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Bloomsbury Social Centre

From Wikipedia, the free encyclopedia

Bloomsbury Social Centre
The centre in December 2011
Bloomsbury Social Centre is located in Greater London
Bloomsbury Social Centre
Bloomsbury Social Centre
Location within Greater London
Address53 Gordon Square, London
Coordinates51°31′28″N 0°07′47″W / 051.524333°N 000.129667°W / 051.524333; -000.129667
Construction
Opened23 November 2011 (2011-11-23)
Closed22 December 2011 (2011-12-22)
ArchitectCharles Holden
Tenants
School of Oriental and African Studies
Website
bloomsburysocialcentre.wordpress.com

Bloomsbury Social Centre was the name given to a building in Bloomsbury, London, which was squatted as a self-managed social centre by students in affiliation with Occupy London, and the global Occupy movement. It was occupied on Wednesday, 23 November 2011, and evicted on Thursday, 22 December, lasting a total of 30 days.[1] It was situated at 53 Gordon Square,[2] in an historic six-storey Georgian Grade II-listed building, renovated by famous British architect, Charles Holden, the principal architect of nearby Senate House.[3]

Occupation

The self-managed social centre was squatted by University of London students as an act of protest against a number of political issues of the day, including cuts to the national budget by the incumbent Conservative-Liberal Democrat Coalition government, the tripling of University tuition fees in England and Wales, the wars in the Middle East, and, more generally, Free Market Capitalism, the political Right-wing, and neo-liberalism.

Activities

The occupiers aimed to make the Bloomsbury Social Centre into an open-access public space for the local community. For the duration of its existence, it was possible to book online one of the many spare rooms inside the building for unspecified use.[citation needed] The space was used for open and closed events by book clubs, university societies, artists, musicians, actors, and students. It served as a space for meetings, discussions, drama and music rehearsals, art projects, and group work sessions.[citation needed] The Centre also routinely organized film nights, open forum discussions, English and foreign language classes, international cuisine cooking classes, bicycle workshops and other less-frequent events, all of which were free-of-charge. They set up a small museum on the first floor of the building, called the Museum of Neo-Liberalism, chronologizing its rise and fall. There was also a library set up on the fourth floor, with a focus on radical left-wing literature. The library, like the rest of the building, was open-access, and the public were actively encouraged to take advantage of this new large public space, for reading and working in. It provided desks, chairs and seating areas for this purpose.[4]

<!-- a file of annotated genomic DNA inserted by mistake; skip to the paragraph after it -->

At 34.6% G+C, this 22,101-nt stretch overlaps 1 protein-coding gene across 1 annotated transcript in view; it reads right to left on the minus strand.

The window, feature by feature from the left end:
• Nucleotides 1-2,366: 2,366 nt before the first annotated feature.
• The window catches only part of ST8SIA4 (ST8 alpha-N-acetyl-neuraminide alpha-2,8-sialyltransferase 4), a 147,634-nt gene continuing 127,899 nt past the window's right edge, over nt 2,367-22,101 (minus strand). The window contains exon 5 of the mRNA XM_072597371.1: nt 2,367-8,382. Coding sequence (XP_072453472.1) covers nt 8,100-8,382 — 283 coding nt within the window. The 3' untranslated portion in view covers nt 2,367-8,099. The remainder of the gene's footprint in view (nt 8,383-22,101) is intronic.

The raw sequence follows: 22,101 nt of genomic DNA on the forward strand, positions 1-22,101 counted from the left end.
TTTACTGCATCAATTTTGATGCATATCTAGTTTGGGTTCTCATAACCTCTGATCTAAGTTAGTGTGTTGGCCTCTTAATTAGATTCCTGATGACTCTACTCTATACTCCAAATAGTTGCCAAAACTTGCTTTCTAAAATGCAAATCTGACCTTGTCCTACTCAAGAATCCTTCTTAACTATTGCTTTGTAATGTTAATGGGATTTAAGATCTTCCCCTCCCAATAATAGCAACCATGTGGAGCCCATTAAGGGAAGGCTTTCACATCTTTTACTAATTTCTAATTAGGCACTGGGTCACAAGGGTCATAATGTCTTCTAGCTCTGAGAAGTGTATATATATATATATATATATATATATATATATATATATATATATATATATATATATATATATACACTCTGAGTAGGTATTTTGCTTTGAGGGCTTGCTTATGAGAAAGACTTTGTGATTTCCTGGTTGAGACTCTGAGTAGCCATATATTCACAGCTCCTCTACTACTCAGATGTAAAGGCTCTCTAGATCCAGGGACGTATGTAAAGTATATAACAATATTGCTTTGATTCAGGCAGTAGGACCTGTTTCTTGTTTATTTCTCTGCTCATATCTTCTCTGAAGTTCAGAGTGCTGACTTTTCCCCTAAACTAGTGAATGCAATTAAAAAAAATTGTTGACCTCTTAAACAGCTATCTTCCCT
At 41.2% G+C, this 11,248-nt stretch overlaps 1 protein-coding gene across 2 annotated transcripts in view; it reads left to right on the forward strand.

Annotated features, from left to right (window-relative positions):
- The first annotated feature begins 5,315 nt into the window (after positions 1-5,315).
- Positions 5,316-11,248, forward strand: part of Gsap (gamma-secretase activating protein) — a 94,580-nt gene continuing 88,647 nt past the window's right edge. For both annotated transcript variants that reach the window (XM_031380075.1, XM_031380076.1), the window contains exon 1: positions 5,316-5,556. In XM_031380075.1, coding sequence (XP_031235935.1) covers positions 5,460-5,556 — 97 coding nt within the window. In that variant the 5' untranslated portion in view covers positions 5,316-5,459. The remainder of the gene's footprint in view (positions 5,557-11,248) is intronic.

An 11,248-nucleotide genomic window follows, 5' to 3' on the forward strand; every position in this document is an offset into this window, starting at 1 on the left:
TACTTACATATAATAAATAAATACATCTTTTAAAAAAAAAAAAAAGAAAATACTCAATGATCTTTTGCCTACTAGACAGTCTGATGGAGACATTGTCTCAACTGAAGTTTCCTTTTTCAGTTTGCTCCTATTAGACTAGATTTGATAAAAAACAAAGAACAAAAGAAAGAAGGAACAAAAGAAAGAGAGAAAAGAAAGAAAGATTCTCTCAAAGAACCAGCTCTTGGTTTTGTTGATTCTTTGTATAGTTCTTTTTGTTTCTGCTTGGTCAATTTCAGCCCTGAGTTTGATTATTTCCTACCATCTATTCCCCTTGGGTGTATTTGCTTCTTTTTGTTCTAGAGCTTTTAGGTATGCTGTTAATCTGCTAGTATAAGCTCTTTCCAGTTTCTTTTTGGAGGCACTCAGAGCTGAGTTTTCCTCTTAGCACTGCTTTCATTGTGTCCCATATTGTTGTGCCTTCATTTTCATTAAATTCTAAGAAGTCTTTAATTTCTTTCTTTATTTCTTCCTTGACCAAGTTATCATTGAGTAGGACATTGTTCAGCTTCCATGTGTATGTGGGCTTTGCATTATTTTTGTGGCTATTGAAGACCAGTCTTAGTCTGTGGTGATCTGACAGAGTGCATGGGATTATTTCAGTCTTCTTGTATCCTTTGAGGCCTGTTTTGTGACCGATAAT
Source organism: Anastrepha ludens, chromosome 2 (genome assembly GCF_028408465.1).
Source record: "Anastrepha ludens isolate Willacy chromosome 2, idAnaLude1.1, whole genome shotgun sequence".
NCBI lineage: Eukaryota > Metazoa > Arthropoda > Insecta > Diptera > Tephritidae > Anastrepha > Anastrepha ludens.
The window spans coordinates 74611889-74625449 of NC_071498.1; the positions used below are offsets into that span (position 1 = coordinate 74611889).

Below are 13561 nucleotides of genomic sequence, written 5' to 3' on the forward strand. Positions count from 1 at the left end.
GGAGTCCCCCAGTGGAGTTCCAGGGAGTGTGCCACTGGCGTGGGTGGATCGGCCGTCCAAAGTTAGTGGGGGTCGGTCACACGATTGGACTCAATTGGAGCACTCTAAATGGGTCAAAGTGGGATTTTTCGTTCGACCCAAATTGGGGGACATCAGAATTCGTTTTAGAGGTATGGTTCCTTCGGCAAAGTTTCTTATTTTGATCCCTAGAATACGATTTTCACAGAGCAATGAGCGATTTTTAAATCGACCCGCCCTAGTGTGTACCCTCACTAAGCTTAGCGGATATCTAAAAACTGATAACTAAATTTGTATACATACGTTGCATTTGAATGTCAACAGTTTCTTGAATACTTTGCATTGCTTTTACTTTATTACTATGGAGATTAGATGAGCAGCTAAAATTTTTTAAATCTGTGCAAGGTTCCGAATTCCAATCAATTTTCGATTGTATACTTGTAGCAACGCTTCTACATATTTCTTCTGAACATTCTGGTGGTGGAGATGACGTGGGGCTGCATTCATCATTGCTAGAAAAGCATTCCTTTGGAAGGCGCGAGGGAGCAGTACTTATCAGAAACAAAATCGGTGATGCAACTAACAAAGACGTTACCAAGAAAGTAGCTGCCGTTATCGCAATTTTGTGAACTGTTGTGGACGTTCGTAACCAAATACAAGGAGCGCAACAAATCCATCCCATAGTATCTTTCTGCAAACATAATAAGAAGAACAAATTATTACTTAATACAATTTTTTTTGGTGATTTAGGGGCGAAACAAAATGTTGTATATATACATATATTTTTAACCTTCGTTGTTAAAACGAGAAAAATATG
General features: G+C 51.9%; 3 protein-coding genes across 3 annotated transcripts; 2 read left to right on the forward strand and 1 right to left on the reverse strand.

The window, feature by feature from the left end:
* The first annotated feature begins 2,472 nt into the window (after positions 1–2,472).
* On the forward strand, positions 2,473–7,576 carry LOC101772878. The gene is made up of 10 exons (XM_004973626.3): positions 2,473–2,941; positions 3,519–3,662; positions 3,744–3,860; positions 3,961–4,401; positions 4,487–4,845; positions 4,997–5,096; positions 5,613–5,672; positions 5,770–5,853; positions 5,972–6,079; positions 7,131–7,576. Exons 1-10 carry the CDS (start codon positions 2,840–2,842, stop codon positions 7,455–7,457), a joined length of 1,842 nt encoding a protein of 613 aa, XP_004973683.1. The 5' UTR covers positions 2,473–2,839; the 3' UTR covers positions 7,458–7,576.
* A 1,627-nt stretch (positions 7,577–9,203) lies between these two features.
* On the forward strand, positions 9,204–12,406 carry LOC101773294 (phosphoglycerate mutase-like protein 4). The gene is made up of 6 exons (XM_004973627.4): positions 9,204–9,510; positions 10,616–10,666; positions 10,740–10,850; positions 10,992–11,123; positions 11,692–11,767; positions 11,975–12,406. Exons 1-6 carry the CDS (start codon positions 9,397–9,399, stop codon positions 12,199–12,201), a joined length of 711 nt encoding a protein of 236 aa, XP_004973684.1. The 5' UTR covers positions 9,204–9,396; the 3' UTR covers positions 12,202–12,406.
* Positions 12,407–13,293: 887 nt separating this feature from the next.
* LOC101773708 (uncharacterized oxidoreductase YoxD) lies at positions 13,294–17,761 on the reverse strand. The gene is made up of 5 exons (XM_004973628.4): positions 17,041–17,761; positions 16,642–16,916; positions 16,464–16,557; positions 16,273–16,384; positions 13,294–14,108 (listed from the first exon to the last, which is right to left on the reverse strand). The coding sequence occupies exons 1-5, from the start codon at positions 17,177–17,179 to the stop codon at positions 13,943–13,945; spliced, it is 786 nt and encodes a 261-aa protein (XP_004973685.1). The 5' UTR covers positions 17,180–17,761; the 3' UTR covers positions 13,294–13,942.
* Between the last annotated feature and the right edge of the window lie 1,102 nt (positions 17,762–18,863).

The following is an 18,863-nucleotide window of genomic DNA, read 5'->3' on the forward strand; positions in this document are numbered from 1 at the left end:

Eviction

The building was under lease to the School of Oriental and African Studies, who responded to the occupation of the building by acquiring a Notice of Eviction. The occupiers were evicted by bailiffs at 7 A.M. on Thursday, 22 December 2011.[5] At this point, the Bloomsbury Social Centre ceased to exist.

See also

References

  1. ^ "Eviction". Bloomsbury Social Centre. Wordpress. Archived from the original on 6 April 2013. Retrieved 11 March 2013.
  2. ^ "Bloomsbury Social Centre evicted". Freedom Press. 22 December 2011. Archived from the original on 24 December 2013. Retrieved 11 March 2013.
  3. ^ "Bloomsbury Social Centre". Bloomsbury Social Centre. Wordpress. Archived from the original on 24 December 2013. Retrieved 16 March 2013.
  4. ^ Finchett-Maddock, Lucy. Protest, Property and the Commons: Performances of Law and Resistance. Routledge. ISBN 9781138570450.
  5. ^ Tickle, Louise (9 January 2012). "Student Protesters get evicted by universities". Guardian. Archived from the original on 8 January 2014. Retrieved 11 March 2013.
This page was last edited on 14 December 2020, at 19:41
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